Coltdriver
June 7, 2011, 10:19 PM
I have a CZ 550 American which is a 1 in 9 twist.

I measured the 140 grain Berger VLD tonight and at the lands it is a col of 3.065. So I am loading them at 3.06 and using the optimum charge method with RL22.

Hopefully this weekend it gets tested.

Float Pilot
June 7, 2011, 11:50 PM
The 1 in 9 twist with the long VLD bullets might be a challenge.
I have a CG-63 which was re-barreled sometime in the past with a Schultz and Larson 1 in 9 twist barrel.
It hates the long bullets like the 142 grain SMKs.

Rifling twist and how it stabilizes bullets is a function of the bullet length,
not the bullet weight.

http://www.thehighroad.org/attachment.php?attachmentid=143626&d=1307501546

GlockNation
June 8, 2011, 12:41 AM
so do not hot-rod your loads

Before I did my homework and learned about the "small ring Mauser" issue, I saw one box of HSM 130 grain Berger HPBT VLD 6.5 x 55 cartridges at Cabellas and I bought it. The box does give the warning "modern firearms only".

I have since tried to figure out if the pressures from this ammo would be too high for my sporterized Swedes but I have not had any luck. My guess is that the pressures would be too high, but I have seen other postings that the 96's can take any factory load.

What do you guys think?

Float Pilot
June 8, 2011, 01:51 AM
I have no idea what HSM does. My old dept used to buy a bunch of there reloads for the issue Glocks. I never shot any of it in my guns.

As for hunting ammo, the Federal factory hunting ammo actually chronographs pretty high, yet does not show any signs of high pressure. And it was VERY accurate in all my Swede Mausers.

I hand-load for individual rifles and only play with factory stuff for testing purposes.

GlockNation
June 9, 2011, 12:06 AM
Thanks guys for the great information!

Float Pilot
June 9, 2011, 12:59 AM
Glock Nation:
Here are some loads that worked well in my Husqvarna m/38 rifle. Usually I load for my m/96s or CG-63s. The m38s with the 23.5 inch barrel are a touch more picky for some reason.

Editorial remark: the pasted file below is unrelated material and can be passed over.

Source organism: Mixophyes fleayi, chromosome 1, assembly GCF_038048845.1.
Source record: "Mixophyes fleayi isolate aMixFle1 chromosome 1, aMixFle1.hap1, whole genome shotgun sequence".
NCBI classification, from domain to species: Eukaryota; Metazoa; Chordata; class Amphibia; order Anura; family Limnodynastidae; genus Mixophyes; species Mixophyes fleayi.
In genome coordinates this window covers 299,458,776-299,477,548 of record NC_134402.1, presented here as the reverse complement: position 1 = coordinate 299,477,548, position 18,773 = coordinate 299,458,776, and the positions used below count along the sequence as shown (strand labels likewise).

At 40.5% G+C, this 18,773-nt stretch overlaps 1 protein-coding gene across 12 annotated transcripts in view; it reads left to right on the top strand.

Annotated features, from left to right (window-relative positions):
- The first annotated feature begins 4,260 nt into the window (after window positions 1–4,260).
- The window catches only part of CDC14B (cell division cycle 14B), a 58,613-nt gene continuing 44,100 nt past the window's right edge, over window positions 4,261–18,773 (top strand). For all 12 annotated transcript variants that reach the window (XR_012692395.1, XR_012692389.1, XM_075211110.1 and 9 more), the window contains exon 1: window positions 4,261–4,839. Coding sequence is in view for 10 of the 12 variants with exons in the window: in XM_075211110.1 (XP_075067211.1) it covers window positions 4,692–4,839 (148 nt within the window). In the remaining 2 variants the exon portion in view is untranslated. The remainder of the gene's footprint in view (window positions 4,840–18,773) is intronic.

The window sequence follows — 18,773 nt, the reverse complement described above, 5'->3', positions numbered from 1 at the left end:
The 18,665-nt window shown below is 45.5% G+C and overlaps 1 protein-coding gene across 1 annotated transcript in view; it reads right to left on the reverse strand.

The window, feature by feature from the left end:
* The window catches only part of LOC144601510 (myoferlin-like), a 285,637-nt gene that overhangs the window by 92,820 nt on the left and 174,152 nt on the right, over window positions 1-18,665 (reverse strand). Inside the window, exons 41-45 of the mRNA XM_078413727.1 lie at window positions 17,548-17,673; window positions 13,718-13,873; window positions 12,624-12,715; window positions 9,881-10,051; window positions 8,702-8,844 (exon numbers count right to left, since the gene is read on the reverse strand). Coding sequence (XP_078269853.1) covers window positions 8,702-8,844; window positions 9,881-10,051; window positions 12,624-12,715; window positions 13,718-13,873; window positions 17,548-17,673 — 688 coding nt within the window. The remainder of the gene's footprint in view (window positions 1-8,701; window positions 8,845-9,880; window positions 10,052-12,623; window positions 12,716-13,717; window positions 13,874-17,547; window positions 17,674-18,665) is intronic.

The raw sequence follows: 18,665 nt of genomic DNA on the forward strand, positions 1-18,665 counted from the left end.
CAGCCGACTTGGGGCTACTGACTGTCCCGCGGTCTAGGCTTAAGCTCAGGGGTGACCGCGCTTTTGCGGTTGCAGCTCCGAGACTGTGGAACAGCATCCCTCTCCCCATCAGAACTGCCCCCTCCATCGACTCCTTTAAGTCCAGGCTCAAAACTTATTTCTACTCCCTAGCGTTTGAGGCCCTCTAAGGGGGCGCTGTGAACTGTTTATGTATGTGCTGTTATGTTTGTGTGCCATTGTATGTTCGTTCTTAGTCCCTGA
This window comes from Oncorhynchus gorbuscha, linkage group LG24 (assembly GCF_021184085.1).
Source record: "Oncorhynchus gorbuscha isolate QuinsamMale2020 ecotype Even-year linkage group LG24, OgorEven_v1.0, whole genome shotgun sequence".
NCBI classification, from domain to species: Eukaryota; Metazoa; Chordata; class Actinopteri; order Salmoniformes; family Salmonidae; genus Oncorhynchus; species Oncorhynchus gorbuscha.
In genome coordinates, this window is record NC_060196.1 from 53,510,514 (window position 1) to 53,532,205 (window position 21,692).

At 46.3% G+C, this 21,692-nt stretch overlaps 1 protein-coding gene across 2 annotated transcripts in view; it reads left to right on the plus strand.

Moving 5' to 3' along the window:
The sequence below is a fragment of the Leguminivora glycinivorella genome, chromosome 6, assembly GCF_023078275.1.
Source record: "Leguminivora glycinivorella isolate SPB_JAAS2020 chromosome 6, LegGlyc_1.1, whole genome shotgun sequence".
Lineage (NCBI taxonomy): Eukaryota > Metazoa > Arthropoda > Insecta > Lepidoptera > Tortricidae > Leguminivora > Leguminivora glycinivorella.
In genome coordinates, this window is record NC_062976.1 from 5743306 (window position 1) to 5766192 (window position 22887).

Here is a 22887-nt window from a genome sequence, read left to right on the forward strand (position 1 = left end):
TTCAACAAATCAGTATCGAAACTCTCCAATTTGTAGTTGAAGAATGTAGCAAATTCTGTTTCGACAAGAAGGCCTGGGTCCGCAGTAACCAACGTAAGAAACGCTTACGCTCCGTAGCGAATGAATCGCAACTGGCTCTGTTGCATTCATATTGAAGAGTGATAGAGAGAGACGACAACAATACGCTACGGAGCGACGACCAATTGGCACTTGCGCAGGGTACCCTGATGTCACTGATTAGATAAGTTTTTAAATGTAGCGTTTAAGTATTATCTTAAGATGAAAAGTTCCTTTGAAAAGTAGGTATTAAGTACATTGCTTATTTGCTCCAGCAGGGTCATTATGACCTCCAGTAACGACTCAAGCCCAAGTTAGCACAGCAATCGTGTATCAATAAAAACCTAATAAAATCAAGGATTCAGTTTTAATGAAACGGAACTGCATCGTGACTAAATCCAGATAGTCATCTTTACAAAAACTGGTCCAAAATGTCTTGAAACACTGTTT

These were all accurate loads. For hunting just use the 120 grain Nosler ballistic tip or something similar.
I won another Mauser Match last month using one of my m/38s and the first load listed.

I also load some warmer loads for my Sako and Winchester M-70. But I make sure I put a red ring around the brass of those loads with a red sharpe pen.

And as you can see from the photo, there is nothing wrong with using the old plain Jane 160 grain Hornady round no se. They are accurate and punch through all sorts of bone. Load info in the photo

Sierra 120 grain Match King,
45.3 grains of H-100V,
Lapua Brass and a CCI BR2 primer. ,
loaded to a short 3.085 inch COL.
From my 1943 Husqvarna m/38 , this load gave an average of 2,770 fps
and a 0.50 inch group with one flyer out to 0.75 inch.

120 grain Hornady SST bullet
46.5 grains of RL-19
WW Primer
Lapua Brass
3.090 col
2,673 fps from an m/38 rifle, 0.75 inch group

129 grain SST
42.0 grain H-4350
CCI-200
Lapua Brass
3.097 col
1.5 inch group from m/38

6.5x55mm
120gr Sierra HPBT
43.0gr H-4350
CCI-200
WW Brass
3.00 col, no crimp
2,649 fps m/38

6.5x55mm
120gr NOSLER Bal-Tip
47.0gr RL-22
CCI-200
WW Brass
3.00 col, no crimp

2,619 fps m/38

BrocLuno
June 9, 2011, 06:53 AM
It's always a nice surprise how well some rifles group old round nosed bullets. They work just fine on the beasties :)

GlockNation
June 9, 2011, 09:27 PM
The m38s with the 23.5 inch barrel are a touch more picky for some reason.

Float Pilot thanks for that excellent clinic on loads. Since I own a M38 also, I am a little curious about the above observation you made. I plan to shoot 140 grain and above probably 156 factory the most. Any issues of touchiness with the 140-156 grain factory stuff?

Float Pilot
June 9, 2011, 11:27 PM
Every rifle is different, The long sight radius and long barrel burn time of the 29 inch m/96s and CG-63s probably just helps make up for minor variations.